Though he doesnt do so, the vicarious violence of the language pushes him over the edge. He is drunk with the possibilities inherent in words. However, one can become inured to words. The medium modifies and mitigates reality. Words, like horrific T.V. images, cease to have significance after a certain point when overloading of ones sensibility occurs. Later, (II ii), when he has done the deed, he again has scruples, but he confirms himself in sin with another hyperbolic boast:
He uses words as Dutch courage.
Truth is elusive and logic through the medium of language necessarily imperfect means to discover it, since sufficient information can never be taken into account. Faustus enthymeme:
leads him to a conclusion that would be right for him:
Yet, one of his premises is false: he is not man but spirit (according to the pact.):
In an orthodox theological sense, this is accurate but nevertheless the Good Angel has offered hope:
Therefore apparent truth lies and false reasoning for once gives Faustus the right answer.
The ambiguity of language is made explicit and dramatic (II i):
Such duality of meaning derives from alternative versions of reality, Words can be variously defined. As a man is, so he defines. The way Faustus construes and uses words indicates his outlook.
Faustus is persistently frivolous when he talks about evil. He is not aware of its significance nor of the implications of his change of state. Before being shown the pageant of the seven Deadly Sins (II ii), he ironically remarks:
Lucifer, however, reprimands him:
Faustus very diction is dictated by his state of sin.
There is a constant use of irony implying the observations already made about language. It is most dramatically powerful and sustained in Faustus apostrophe to Helen.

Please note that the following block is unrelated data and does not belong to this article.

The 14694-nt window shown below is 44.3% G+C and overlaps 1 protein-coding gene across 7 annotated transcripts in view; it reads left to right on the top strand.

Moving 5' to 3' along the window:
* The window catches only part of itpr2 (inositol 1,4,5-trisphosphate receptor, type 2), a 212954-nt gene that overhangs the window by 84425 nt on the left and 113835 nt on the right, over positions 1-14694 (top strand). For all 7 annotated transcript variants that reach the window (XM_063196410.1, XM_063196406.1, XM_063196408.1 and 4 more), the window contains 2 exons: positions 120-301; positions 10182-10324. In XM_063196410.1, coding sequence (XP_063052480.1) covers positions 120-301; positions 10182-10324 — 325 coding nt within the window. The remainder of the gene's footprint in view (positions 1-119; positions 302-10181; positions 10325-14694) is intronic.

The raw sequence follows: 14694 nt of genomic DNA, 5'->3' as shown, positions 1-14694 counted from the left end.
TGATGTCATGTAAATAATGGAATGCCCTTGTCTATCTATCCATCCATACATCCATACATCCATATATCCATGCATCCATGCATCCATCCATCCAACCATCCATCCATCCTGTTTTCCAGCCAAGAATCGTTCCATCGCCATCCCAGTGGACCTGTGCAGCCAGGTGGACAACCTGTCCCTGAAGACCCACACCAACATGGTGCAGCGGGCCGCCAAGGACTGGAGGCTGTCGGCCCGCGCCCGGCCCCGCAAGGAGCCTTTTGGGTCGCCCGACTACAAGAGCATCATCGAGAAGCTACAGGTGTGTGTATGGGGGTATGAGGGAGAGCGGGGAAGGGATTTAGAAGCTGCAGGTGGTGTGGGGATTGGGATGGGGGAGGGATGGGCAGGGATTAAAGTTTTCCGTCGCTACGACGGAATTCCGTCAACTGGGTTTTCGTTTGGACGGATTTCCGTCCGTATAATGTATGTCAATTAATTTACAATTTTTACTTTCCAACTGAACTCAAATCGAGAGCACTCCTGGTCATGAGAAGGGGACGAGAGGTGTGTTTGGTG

begs Faustus, but with that transitory osculation he exchanges eternal bliss in heaven for the endless torment of hell. Faustus is employing conceit of conventional love language when he says:
but, in this case, it is actually true. His soul is in reality lost. Helen (whose name appositely contains the word Hell) is an illusion supplied by Mephostophilis, perhaps even a succubae. At a moment of ostensible fulfillment, Faustus is embracing hell.
However, hell is not in her lips and Helen is the dross for which he sacrifices all. Words are devalued and perverted as Faustus mind is corrupted. The gap between appearance and reality, his words and their meaning, is that between Faustus and Heaven. Divorced from the context, this speech seduces the audience into an admiration of (rather than a sympathy with) Faustus, which is inconsistent with a tenable attitude to the plays morality. Though Faustus is deluded and pathetic, he does not seem so. His rhetoric is splendid and forceful, but it is merely rhetoric.
Faustus is adequately warned, yet he chooses to ignore warning, Any combination of words does not necessarily constitute truth, and Faustus believes that his advisers are mistaken. The Old Man speaks eloquently and persuasively and Faustus is almost convinced:
However, to Faustus, Mephostophilis words prove stronger reason for not repenting. Whereas the Old Man moves Faustus to say: I do repent, and yet I do despair, Mephostophilis forces him to recant: I do repent I eer offended him.
The protean quality of a word enables it to express in different contexts diametrically opposed ideas. This debasement of the words significance represents a corresponding vitiation of Faustus values.
Faustus dies in a superb coup de théâtre. Significantly, even amongst his last words, there is irony. His
quoted from Ovids Amores (I xiii 40) is, in its original context, the lovers exhortation in his mistress arms. Faustus is in deadlier earnest and the new context enhances its effect (unlike his depreciatory use of consummatum est.) However, he has to leave pleasure and pay its price. His final words are painful but unavailing. As he is snatched down to hell, he can only utter fearful shrieks and cries, but that is a reaction more primal, immediate and sincere than any words and perhaps closer to true communication.